Work-Related Stress | Facts & Figures

11 April, 2018

Work-related stress (WRS) it is generally understood as, ‘…the response people may have when presented with work demands and pressures that are not matched to their knowledge and abilities and which challenge their ability to cope.’  –  World Health Organisation (WHO) 2018. 1

 

It may surprise you to hear that in 2016/17 526,000 workers were suffering from WRS illnesses, with 12.5 million working days lost in 2016/17, which accounted for 49% of all sickness absence days taken in that period, The Health and Safety Executive (2017). 2

 

The Centre for Mental Health (2007) estimates the cost of this issue at 26 billion pounds per year, whilst suggesting that cutting the cost of this figure is achievable if the correct steps are taken.3

 

It is understood that WRS is tackled most effectively if efforts are made from Management, Human Resources and staff collaboratively to address the issue, Mellor et al (2011).4

 

The impact of WRS affects both the organisation and the employees in a negative way. If employees are subjected to WRS, the organisation will often suffer from higher staff turnover, higher sickness absence rates, and lower productivity of employees, all of which have an associated cost, Parker and Decotiis (1983).5

 

The effects on individuals are equally as damaging and can manifest themselves in both physical and psychosocial health concerns, often resulting from issues surrounding employee workload, job demands and lack of clarity of role, lack of decision making, poor internal change management, poor communication in the organisation, as well as harassment and potential violence within the organisation, European Agency for Safety and Health at Work (EU-OSHA) 2018.6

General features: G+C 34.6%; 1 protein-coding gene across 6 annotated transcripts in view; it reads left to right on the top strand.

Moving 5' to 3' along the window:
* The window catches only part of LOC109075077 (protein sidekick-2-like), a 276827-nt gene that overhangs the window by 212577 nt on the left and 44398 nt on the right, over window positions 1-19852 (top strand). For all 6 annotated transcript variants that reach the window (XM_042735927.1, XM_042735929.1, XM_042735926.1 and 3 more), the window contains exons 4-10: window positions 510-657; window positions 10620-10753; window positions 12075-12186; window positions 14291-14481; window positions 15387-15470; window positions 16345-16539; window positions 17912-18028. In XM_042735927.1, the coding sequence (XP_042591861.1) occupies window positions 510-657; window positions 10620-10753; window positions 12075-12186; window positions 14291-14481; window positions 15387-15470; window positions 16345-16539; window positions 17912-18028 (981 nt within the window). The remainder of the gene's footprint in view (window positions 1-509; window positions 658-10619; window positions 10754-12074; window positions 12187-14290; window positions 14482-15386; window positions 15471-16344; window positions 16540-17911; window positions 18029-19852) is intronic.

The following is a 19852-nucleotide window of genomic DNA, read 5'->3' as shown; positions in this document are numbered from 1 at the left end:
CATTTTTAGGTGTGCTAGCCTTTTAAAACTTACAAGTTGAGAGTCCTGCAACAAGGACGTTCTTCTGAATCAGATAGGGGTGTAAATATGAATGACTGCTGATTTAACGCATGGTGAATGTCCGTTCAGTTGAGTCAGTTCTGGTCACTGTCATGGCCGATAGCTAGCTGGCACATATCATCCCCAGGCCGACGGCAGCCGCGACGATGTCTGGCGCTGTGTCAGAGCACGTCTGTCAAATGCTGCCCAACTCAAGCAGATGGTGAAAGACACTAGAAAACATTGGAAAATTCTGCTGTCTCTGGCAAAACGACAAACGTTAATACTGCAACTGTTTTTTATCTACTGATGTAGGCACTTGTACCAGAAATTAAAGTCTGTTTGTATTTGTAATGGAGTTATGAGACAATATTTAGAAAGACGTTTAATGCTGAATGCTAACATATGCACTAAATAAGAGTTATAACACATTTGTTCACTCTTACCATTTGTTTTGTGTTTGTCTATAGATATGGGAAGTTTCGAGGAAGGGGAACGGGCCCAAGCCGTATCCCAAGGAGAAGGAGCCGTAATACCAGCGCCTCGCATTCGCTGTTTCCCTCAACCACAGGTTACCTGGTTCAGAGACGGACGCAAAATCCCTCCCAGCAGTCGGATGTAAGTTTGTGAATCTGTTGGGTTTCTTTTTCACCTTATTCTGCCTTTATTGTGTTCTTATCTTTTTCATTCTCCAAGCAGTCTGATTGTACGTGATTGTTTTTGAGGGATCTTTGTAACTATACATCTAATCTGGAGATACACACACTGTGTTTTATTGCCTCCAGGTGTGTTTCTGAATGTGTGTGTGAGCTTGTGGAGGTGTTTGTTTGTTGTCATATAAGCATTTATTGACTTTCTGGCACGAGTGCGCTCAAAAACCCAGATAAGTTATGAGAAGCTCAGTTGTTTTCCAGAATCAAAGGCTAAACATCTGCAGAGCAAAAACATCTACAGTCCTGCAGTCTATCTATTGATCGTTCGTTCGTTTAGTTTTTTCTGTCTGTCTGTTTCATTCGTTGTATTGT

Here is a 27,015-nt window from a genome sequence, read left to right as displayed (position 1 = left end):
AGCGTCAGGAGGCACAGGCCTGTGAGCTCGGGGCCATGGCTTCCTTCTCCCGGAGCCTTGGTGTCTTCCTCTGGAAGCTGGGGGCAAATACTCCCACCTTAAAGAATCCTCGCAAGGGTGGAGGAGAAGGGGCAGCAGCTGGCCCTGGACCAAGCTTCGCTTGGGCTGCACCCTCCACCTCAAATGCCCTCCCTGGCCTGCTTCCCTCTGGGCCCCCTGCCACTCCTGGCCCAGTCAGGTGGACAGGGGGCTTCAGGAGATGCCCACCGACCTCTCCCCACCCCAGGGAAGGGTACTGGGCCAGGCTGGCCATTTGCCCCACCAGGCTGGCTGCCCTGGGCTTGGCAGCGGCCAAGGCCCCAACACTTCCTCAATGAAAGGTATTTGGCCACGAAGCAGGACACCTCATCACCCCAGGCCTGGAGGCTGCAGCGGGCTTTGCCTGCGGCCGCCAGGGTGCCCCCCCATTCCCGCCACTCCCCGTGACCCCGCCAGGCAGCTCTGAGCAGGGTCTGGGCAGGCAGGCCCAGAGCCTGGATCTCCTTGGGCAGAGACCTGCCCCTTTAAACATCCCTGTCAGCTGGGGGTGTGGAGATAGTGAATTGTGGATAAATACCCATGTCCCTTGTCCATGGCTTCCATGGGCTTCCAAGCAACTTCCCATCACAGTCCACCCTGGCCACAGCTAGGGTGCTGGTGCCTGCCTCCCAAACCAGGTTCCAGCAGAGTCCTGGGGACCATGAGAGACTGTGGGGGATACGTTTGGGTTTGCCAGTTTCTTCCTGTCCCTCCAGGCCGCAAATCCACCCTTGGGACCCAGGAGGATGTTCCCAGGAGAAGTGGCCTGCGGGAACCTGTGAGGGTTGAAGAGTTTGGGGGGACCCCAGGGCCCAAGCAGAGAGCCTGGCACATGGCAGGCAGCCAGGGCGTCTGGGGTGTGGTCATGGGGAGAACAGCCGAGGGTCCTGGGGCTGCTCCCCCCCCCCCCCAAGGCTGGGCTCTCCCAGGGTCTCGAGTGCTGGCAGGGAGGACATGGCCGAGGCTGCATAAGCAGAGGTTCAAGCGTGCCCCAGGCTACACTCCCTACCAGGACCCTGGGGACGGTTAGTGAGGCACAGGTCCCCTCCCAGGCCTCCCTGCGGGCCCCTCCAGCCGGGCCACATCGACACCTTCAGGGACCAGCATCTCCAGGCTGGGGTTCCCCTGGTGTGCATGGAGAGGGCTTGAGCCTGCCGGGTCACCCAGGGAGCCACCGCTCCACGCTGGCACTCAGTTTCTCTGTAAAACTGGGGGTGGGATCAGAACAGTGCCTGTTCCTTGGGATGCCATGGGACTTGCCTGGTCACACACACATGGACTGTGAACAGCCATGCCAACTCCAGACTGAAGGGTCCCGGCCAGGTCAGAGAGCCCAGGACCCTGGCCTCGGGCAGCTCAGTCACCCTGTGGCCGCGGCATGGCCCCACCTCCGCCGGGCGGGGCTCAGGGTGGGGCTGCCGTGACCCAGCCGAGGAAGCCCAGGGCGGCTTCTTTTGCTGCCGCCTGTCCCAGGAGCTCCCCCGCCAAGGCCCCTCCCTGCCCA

Here at New Leaf Health, we deliver an onsite CPD accredited training course specifically designed for Line Managers to address and reduce mental health issues at work.

 

The course is broken down into three sessions;

  1. Introducing Mental Health
  2. Pressure and Resilience
  3. Relationship Management

 

Each session introduces an important mental health concept. The topics are explored through interaction, hands on and self reflection, providing a deep learning experience.

 

For more information please visit: https://www.newleafhealth.co.uk/line-manager-mental-health/
or download a brochure: https://www.newleafhealth.co.uk/brochure-request/

 

Whether you would like to train your Line Managers in Mental Health or discuss your mental health strategy with a consultant, New Leaf are here to help. To enquire, simply email phil@newleafhealth.co.uk or call our team on 01384 877 855.

 

Because prevention is better than cure.

 

1   World Health Organisation. (2018). Stress at the workplace. Retrieved from http://www.who.int/occupational_health/topics/stressatwp/en/ .

2  Health and Safety Executive. (2017). Tackling work-related stress using the Management Standards approach. Retrieved from http://www.hse.gov.uk/pubns/wbk01.pdf.

3  Centre For Mental Health. (2018). Mental Health at Work: Developing the Business Case. Retrieved from https://www.centreformentalhealth.org.uk/Handlers/Download.ashx?IDMF=1e0a1161-bd90-425a-9ca2-ad217d2224ca.

4  Mellor, N. et al. (2011). ‘Management Standards’ and work-related stress in Great Britain: Progress on their implementation. Safety Science, 49(7), 1040-1046. doi.org/10.1016/j.ssci.2011.01.010.

5  Parker, F., & DeCotiis, T. (1983). Organizational determinants of job stress. Organizational Behavior and Human Performance, 32(2), 160-177. doi.org/10.1016/0030-5073(83)90145-9.

6  European Agency for Safety and Health at Work. (2018) Psychosocial risks and stress at work. Retrieved from https://osha.europa.eu/en/themes/psychosocial-risks-and-stress.

 

Copyright © 2018 Paige Massey | New Leaf Health Ltd, All rights reserved

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